Tuesday, September 27, 2011

Moving week capsules

Two quick reviews of books that probably deserve longer reviews.

The Rangers Apprentice Book 1: The Ruins of Gorlan
by John Flanagan
Puffin Books, 2005
249 pages

This is a newish YA fantasy series my wife has been telling me to check out for a couple of years, so I finally picked it up while I was waiting for my other book to come in at the library.  (I think she's read the first few books of the series three times in the last two years.  So far, we own the first six)  It's a good start to a promising series.  It felt to me like it took a little bit of time to get into it, but then again I know how tough it is trying to get a story started when you're dealing with fantasy, history, mythology, etc.  It's pretty much your standard mentor/protege story with some very cool action sequences.  "The Ruins of Gorlan" was an unfortunate title choice, however, as the ruins aren't even mentioned until the book is practically over, and then they're just the place where the climactic battle happens. 

Then again, I know that titles can be tough, too.  As I've noted before, you don't really need a snappy title if it's a part of a series.  Nobody really refers to this as The Ruins of Gorlan; it's generally just going to be "the first Ranger's Apprentice book."

Mistborn: The Final Empire
by Brandon Sanderson
Tom Doherty Associates, New York, 2006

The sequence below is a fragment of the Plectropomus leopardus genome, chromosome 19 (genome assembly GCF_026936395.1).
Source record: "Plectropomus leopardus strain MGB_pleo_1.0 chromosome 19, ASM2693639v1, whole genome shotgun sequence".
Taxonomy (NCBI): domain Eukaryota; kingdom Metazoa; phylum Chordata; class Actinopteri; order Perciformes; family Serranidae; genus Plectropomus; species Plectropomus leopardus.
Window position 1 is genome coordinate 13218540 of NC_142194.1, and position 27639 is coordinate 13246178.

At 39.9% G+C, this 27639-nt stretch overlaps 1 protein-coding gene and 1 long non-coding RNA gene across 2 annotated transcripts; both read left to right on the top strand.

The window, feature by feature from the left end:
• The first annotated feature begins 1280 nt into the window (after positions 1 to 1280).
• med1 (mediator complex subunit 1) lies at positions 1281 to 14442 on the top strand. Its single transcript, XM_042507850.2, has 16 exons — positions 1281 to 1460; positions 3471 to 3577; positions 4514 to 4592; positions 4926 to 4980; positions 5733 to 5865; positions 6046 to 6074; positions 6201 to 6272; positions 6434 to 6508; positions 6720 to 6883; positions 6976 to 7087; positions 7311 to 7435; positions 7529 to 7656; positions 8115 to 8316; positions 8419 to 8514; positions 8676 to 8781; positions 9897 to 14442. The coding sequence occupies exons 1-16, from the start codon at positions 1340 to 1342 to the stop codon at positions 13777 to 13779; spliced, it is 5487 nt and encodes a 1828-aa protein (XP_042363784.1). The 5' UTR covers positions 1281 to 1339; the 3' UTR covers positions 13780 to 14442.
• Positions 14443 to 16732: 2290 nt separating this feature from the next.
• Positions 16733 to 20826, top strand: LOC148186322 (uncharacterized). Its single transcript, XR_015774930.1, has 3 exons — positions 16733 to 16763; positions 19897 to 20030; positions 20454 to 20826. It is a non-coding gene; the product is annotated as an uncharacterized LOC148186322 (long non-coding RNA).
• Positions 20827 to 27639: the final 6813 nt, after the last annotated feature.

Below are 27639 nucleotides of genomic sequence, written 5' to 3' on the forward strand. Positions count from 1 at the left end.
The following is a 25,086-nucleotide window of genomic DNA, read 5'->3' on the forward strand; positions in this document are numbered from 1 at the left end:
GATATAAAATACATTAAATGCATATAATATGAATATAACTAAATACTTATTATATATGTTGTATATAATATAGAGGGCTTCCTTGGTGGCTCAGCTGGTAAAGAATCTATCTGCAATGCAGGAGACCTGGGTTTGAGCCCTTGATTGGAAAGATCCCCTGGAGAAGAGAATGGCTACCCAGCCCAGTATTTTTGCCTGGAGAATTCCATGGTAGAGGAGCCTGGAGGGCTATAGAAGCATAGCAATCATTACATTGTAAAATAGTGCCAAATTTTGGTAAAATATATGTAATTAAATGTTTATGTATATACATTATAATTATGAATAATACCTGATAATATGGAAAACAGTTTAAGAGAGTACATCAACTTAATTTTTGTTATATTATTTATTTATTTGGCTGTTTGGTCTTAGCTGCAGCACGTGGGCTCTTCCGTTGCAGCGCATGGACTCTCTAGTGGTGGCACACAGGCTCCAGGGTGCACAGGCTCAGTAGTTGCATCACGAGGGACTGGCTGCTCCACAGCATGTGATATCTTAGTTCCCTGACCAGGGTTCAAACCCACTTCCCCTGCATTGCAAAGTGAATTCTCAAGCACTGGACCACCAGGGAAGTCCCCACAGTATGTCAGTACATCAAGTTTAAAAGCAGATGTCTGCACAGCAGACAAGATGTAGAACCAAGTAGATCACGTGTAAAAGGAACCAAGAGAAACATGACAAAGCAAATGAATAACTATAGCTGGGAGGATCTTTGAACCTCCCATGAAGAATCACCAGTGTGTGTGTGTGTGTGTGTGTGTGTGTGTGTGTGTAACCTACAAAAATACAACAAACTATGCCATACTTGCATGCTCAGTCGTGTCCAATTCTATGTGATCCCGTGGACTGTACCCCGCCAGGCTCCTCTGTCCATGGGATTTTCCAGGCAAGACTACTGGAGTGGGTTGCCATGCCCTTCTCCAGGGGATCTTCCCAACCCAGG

537 pages

All of my fantasy-reading acquaintances have been raving about Brandon Sanderson and, I've got to admit, up to this point I've been a little disappointed.  I mean, I always enjoy his stories, but I've never really been awed by them.  They're good, but I didn't see why the man was so unanimously anointed the Next Big Thing. 

Now, I've finally read the first in his Mistborn trilogy. Finally, I'm starting to get the picture.

The Final Empire avoids every criticism I've had for the other two books I've read by this author, Elantris and The Way of Kings. It's interesting from the start, and the narrative is clearly focused throughout.  Because there are fewer storylines, they're much tighter, and it's easy to see how they fit into the thrust of the action very early on. The narrative doesn't bother reminding us of individual character traits at every opportunity (earlier books went out of their way to tell us how witty and clever certain characters were or how pious and confident others were rather than letting the characters' words and actions do it for us).  The characters were believable, three-dimensional, and sympathetic.  Really, I don't have anything bad to say about this book except for the very minor critique that it occasionally feels like you're reading a tutorial on Allomancy. (Which is basically what the protagonist is doing in those moments, but it can get just a little tedious. 

Fortunately, Allomancy is really cool.  I want to see this story turned into an Xbox game.   It would be sort of like MegaMan meets Prince of Persia meets a SquareSoft game.  All of the characters are just about perfect.  The plot twists are surprising and effective, the threat is significant, and (with the exception of a couple moments near the end) Sanderson doesn't rely on any deus ex machina-style conventions to bring the story to an electrifying conclusion.  The modern-sounding dialogue may throw some picky fantasy purists, but I liked it for the most part.

I can't wait to revisit this world with the other books in this series. It's a book I'd recommend to anybody interested in fantasy/adventure stories.


Well, October is nearly upon us, and in honor of Halloween I'm going to designate October as Scary Books Month.  I've opened up The Talisman by Stephen King and Peter Straub, and if I get through that before the month is out (let's hope I can manage that!), I'll flip through the classic Frankenstein by Mary Shelley.  Other suggestions for good monster stories?

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